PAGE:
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Beshear appears at campaign event held here




A large crowd of Letcher County Democrats were in Whitesburg last week to show their support for the Beshear/ Mongiardo ticket in this fall’s gubernatorial race. Although lieutenant governor candidate and Hazard physician Daniel Mongiardo was detained by a last minute call to perform emergency surgery, Steven Beshear delighted the packed house with politically charged oratory while warning the audience of a tough campaign to come.

“We have three or four months of a hard campaign against an incumbent governor with a lot of money to spend,” said Beshear. “The race will probably get ugly. They will tell lies about us but we’ll just tell the truth about them. That will be a lot uglier than anything they can make up about us.”

Beshear told the largely Democratic group, which was joined by several of the county’s more prominent Republicans, that his decision to run for governor became solidified when Daniel Mongiardo agreed to be his running mate. He said choosing the right running mate is of critical importance and Mongiardo is the right man to help get the state back on track.

“Is it time to end the nightmare we’ve had for four years?” asked Beshear. “Four years of scandal. Throw them out and get government back into the hands of the people. Elections are about leadership and we have had four years of failed leadership. The basis of leadership is values.”

Beshear spent very little time on what has become his signature issue of casinos and instead spoke with conviction about the importance of education in Kentucky. He told the crowd he had come from working class roots in western Kentucky but had received a good education and became a successful attorney in Lexington after being named valedictorian of his Dawson Springs high school class and graduating from the University of Kentucky and the UK Law School. Beshear said he had lived his “American dream” and now wants to make it possible for other Kentuckians to live theirs. He said education should be the highest priority in the state and the low rankings to which Kentucky has lately returned after briefly rising in national rankings in the 1990s do not have to be the way of the future.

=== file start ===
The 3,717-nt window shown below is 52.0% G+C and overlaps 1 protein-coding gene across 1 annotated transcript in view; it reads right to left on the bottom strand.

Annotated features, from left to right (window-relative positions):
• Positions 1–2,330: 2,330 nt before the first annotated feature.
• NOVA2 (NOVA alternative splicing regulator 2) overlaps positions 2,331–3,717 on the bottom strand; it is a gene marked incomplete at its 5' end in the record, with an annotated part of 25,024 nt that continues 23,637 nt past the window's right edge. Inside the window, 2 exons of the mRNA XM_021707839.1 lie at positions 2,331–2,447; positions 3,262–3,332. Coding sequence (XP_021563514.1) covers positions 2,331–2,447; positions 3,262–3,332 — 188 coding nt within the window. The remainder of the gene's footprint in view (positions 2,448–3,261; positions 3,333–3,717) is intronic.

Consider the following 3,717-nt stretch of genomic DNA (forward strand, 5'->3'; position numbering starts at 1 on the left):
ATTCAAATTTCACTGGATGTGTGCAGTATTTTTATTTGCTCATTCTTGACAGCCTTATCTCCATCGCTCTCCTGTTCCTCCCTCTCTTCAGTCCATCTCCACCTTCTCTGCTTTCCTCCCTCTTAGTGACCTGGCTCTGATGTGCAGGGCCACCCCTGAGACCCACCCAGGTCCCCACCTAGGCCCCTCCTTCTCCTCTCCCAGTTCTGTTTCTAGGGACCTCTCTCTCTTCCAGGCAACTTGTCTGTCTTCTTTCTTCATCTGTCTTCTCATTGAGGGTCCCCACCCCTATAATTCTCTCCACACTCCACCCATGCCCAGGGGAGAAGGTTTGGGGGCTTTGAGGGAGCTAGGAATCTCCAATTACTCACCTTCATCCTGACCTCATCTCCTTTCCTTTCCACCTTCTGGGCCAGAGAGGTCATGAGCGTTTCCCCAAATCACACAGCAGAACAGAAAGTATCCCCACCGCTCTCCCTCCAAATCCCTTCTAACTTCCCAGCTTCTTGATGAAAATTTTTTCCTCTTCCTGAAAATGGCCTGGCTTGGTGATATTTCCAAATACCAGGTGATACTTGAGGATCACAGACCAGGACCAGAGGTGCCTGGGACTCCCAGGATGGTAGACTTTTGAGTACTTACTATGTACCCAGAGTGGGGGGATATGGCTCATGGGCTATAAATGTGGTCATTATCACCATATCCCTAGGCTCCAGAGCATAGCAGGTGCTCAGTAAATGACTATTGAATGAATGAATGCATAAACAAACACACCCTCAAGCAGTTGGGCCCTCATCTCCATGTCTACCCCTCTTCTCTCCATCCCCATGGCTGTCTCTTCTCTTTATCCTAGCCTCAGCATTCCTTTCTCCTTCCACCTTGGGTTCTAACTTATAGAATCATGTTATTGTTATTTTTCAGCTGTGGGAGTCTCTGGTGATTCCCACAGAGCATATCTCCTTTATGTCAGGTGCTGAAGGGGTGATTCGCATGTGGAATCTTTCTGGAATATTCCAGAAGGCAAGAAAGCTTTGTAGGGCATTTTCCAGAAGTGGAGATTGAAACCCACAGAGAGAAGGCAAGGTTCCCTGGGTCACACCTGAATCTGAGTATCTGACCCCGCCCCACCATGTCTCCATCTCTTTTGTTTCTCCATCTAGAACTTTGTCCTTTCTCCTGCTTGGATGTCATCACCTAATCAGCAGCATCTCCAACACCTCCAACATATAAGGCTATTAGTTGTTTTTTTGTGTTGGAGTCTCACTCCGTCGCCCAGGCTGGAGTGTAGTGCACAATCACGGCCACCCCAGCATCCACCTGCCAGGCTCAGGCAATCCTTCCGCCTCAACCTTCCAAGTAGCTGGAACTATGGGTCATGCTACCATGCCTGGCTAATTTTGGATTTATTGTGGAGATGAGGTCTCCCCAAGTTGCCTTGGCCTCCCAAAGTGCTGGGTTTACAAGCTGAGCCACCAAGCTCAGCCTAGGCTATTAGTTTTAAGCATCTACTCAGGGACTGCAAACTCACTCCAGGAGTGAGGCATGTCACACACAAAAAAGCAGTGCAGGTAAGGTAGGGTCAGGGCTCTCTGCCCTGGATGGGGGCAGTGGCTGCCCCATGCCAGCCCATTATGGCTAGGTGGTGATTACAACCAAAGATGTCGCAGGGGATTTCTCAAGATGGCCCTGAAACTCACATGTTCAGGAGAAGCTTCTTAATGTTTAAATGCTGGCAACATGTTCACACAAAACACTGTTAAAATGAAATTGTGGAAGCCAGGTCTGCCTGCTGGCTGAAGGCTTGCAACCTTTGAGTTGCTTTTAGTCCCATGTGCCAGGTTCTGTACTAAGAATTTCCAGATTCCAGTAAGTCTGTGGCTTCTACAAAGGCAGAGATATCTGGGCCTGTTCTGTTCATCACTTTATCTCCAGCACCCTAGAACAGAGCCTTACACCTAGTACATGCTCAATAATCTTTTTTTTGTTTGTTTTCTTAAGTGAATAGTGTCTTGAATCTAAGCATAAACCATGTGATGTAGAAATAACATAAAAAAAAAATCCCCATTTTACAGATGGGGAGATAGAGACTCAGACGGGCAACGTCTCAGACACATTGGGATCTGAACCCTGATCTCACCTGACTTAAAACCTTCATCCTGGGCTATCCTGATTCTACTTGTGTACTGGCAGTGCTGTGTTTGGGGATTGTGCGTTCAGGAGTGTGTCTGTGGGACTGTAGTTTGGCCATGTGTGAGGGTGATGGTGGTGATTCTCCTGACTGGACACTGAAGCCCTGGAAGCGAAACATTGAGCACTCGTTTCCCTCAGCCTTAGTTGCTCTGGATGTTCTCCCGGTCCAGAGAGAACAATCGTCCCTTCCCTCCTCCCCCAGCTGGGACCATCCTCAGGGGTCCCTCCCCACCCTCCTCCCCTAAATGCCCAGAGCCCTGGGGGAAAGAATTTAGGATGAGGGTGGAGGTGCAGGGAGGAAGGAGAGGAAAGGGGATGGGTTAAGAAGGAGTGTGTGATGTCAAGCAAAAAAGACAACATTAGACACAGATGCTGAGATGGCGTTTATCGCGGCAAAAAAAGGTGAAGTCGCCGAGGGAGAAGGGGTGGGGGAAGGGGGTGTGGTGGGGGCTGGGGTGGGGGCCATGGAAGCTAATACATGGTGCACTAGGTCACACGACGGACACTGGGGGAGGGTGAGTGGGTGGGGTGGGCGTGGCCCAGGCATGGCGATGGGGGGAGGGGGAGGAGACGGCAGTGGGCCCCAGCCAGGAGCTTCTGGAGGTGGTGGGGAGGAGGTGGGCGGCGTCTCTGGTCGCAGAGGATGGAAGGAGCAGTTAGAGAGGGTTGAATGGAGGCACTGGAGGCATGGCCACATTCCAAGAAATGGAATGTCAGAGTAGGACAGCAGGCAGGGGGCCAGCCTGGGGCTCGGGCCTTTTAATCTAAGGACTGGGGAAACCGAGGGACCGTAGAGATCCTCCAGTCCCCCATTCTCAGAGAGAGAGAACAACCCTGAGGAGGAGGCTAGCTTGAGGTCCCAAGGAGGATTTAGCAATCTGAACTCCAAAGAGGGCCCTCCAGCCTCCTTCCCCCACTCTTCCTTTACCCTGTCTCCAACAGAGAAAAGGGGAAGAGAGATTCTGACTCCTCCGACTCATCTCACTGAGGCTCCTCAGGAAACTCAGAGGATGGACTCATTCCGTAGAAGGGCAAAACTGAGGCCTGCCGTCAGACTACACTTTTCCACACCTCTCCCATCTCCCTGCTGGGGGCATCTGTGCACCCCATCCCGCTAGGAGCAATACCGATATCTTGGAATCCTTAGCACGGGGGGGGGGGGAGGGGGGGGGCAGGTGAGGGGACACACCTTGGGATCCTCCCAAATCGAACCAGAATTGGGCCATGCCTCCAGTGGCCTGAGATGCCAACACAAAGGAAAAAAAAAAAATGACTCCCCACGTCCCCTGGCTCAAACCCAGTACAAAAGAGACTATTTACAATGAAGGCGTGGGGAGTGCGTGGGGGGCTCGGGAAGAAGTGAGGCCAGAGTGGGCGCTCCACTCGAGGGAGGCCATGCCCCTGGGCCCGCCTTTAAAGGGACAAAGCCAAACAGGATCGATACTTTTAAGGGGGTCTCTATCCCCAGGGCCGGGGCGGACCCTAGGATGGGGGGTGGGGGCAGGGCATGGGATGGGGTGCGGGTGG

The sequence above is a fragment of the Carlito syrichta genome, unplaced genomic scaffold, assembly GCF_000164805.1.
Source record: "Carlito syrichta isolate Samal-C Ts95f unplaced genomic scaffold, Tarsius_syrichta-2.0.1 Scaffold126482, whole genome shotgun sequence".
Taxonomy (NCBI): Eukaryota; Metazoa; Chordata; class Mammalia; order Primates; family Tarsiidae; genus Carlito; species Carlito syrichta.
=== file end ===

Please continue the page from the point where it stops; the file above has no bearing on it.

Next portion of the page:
“Being 45th (in national educational rankings) doesn’t have to be the way it is,” said Beshear. “We can be at the top of the heap instead of the bottom of the heap. You need a governor who will make education a top priority in the state.”

Beshear said he would support efforts at developing and implementing clean coal technology. He said he was raised in the western Kentucky coalfields and was familiar with a coal-based economy. He also acknowledged environmental concerns and said he would make sure they were addressed.

Beshear also spoke about the need to make health care available to all Kentuckians. He said that 550,000 people in Kentucky do not have health insurance and that 81,000 are children. He said he and Mongiardo would make health care a high priority and pledged that Kentucky would have adequate health care by the time they left office. He also cautioned Democrats not to get too complacent with his opponent, Gov. Ernie Fletcher’s low approval ratings and said getting the vote out will be extremely important.

“Unless we win in November, all our good ideas will fail,” said Beshear. “Early polls put us ahead but the bad news is this is August and not November. After all the money is spent, I have never seen an election that wasn’t won by people in precincts and communities getting people out to vote. If you can come together and do that for us we will have a great victory in November that will lift the state and lift Letcher County.”

Wayne Fleming, who represents the Fifth Magisterial District on the Letcher County Fiscal Court, hosted the combination fund-raiser and social/informational event which was held at the Whitesburg Shriners’ building. Fleming welcomed the crowd and praised the organization and preparations made by Sheila Holbrook and the Letcher County Democratic Committee.


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